I recently joined an online transracial adoption group with group members from the across the extended adoption triad (adoptees, adoptive parents, social workers, friends of adoptees, etc.). They are admittedly heavy on the adoptive parent side, and as a result, I notice a lot of posts by (White) adoptive parents relaying an incident they encountered when with their adoptive child or in reference to their adoptive child and asking if it was racist. As a non-White person, it’s kind of humorous to hear White people asking if something was racist, because, well, we pretty much know when something that was said or done was. But, it made me reflect on my childhood and think about incidents I had that were a reflection of race and/or my family formation.
There was the time in elementary school when, in the heat of an argument, my ‘friend’ retorted, “At least my mother loved me and didn’t give me up for adoption!” Definitely about family formation. Not at all about race.
Then, there are the countless times people mistake me for my father’s wife. Sometimes it’s the hostess or wait staff at a restaurant, other times it’s a tour guide, and the first time it happened it was military personnel in line in front of us at the grocery store. In his defense, we were on a military base, and, you know, there is that whole history of G.I.s and Asian brides. But, I was in my early teens, so the idea of it all is a little bit ridiculous. Definitely about race in family formation.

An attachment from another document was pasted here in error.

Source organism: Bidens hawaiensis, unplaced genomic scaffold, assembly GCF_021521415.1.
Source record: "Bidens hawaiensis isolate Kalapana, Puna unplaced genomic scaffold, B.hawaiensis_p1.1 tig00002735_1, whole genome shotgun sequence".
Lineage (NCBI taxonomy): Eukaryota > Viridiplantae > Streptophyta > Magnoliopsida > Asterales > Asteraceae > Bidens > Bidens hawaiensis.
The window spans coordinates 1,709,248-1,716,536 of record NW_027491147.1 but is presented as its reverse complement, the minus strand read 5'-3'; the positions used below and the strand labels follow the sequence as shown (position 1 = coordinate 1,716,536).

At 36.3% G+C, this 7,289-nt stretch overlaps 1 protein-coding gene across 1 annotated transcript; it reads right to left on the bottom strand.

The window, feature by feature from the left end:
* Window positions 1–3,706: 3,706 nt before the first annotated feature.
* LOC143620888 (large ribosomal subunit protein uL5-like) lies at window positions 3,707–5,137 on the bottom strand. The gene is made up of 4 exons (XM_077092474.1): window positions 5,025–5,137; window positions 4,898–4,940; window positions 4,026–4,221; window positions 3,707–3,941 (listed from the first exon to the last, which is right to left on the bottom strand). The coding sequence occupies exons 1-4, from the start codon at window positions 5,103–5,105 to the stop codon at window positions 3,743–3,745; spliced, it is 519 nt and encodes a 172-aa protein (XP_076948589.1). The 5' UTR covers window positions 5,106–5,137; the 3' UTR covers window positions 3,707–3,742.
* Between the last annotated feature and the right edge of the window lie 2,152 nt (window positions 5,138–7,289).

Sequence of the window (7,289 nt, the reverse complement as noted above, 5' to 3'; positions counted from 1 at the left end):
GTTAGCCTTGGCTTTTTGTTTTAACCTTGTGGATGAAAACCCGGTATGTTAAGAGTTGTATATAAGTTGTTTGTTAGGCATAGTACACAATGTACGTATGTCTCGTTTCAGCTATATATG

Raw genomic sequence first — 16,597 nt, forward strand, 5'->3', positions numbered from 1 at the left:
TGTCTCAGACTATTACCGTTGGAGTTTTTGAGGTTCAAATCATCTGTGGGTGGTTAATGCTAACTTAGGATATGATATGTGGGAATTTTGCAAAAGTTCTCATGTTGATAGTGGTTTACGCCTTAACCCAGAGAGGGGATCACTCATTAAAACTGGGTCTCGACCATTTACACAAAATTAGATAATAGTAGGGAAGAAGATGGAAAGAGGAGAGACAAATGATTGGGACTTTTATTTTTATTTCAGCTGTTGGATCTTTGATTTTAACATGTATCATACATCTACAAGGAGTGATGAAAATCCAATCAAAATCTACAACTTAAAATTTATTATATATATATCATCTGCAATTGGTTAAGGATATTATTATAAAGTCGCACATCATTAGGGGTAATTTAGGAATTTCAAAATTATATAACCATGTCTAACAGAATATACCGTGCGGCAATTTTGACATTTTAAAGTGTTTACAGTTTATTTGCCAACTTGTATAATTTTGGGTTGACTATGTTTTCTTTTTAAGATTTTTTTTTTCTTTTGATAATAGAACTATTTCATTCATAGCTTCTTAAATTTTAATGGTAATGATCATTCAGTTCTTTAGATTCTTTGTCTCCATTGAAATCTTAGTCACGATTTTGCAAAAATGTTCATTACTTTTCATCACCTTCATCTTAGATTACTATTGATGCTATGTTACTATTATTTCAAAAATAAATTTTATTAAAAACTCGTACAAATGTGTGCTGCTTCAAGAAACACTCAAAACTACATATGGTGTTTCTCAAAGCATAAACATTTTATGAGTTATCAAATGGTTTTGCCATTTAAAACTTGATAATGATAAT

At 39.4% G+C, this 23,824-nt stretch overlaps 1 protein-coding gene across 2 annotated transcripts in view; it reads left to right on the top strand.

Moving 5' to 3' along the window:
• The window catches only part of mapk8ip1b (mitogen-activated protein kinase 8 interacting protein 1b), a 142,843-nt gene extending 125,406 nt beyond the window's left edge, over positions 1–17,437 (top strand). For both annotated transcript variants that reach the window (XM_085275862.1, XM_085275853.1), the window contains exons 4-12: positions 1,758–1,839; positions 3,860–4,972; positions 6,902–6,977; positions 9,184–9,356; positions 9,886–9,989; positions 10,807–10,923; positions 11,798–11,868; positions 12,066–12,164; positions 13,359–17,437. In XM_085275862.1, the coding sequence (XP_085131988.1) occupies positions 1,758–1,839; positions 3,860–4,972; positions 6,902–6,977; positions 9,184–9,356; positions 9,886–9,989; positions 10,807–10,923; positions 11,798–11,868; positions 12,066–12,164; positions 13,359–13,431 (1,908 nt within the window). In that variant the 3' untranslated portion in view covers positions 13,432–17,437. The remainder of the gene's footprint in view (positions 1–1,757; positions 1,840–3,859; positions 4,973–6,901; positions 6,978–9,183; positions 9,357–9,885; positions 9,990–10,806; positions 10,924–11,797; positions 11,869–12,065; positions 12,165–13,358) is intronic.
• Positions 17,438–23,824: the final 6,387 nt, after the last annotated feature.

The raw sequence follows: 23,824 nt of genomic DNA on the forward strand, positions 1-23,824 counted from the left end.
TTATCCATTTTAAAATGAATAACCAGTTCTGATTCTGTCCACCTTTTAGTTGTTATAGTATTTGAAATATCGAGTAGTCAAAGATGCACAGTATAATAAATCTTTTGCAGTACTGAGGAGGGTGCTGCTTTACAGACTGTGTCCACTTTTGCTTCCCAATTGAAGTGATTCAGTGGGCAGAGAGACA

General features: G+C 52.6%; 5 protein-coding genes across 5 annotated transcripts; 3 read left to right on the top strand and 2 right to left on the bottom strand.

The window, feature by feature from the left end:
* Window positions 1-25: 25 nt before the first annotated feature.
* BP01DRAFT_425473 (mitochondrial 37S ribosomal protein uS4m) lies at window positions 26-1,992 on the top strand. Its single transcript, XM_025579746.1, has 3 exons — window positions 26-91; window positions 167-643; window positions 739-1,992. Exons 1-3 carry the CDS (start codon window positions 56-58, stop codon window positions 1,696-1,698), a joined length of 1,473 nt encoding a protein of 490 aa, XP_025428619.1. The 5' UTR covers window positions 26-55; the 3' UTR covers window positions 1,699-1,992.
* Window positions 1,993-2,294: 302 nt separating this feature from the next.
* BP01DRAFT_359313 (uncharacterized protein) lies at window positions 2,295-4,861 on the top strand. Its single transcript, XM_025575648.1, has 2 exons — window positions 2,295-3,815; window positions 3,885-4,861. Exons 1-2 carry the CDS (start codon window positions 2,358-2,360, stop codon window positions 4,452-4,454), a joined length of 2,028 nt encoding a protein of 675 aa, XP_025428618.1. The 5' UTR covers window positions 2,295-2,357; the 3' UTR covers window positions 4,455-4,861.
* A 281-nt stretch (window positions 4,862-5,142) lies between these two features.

Of course, the lack of incidents about the race mismatch between myself and my parents may have more to do with my race and my parents’ and how Asians are racialized coupled with where I grew up than the non-existence of racism or discrimination. Living in a Black-White Southern city with no sizable Korean population or interaction with an Asian community greatly decreases the likelihood of being shamed by my ethnic birth community.
However, that doesn’t diminish the fact that transracial adoptees (TRAs) will, at some point, experience racism and/or discrimination. While being able to discern racism and/or discrimination is important, what’s more important is equipping TRAs with tools that will help them react and respond in a healthy and self-affirming manner. First, it’s critical that TRAs not internalize racist/discriminatory interactions. TRAs must be aware of race, racism, historical and contemporary race relations, and the history of marginalized racial groups. And, this information should come from parents not because it’s important for your child to know but because it’s important for you to know. Saying nothing is saying something. Secondly, TRAs should feel comfortable and confident in addressing racist/discriminatory talk. This doesn’t mean they have to, but they should be able to if they wanted to. It’s certainly not TRAs job to educate every ignorant, racist person they come in contact with, however they should also not feel silenced or ashamed.
Even though I find it a little funny to read some of the White adoptive parents’ questions, I do find some comfort in knowing that parents are care about these issues and are engaged with a community of people where they can ask these questions, get answers, and find support.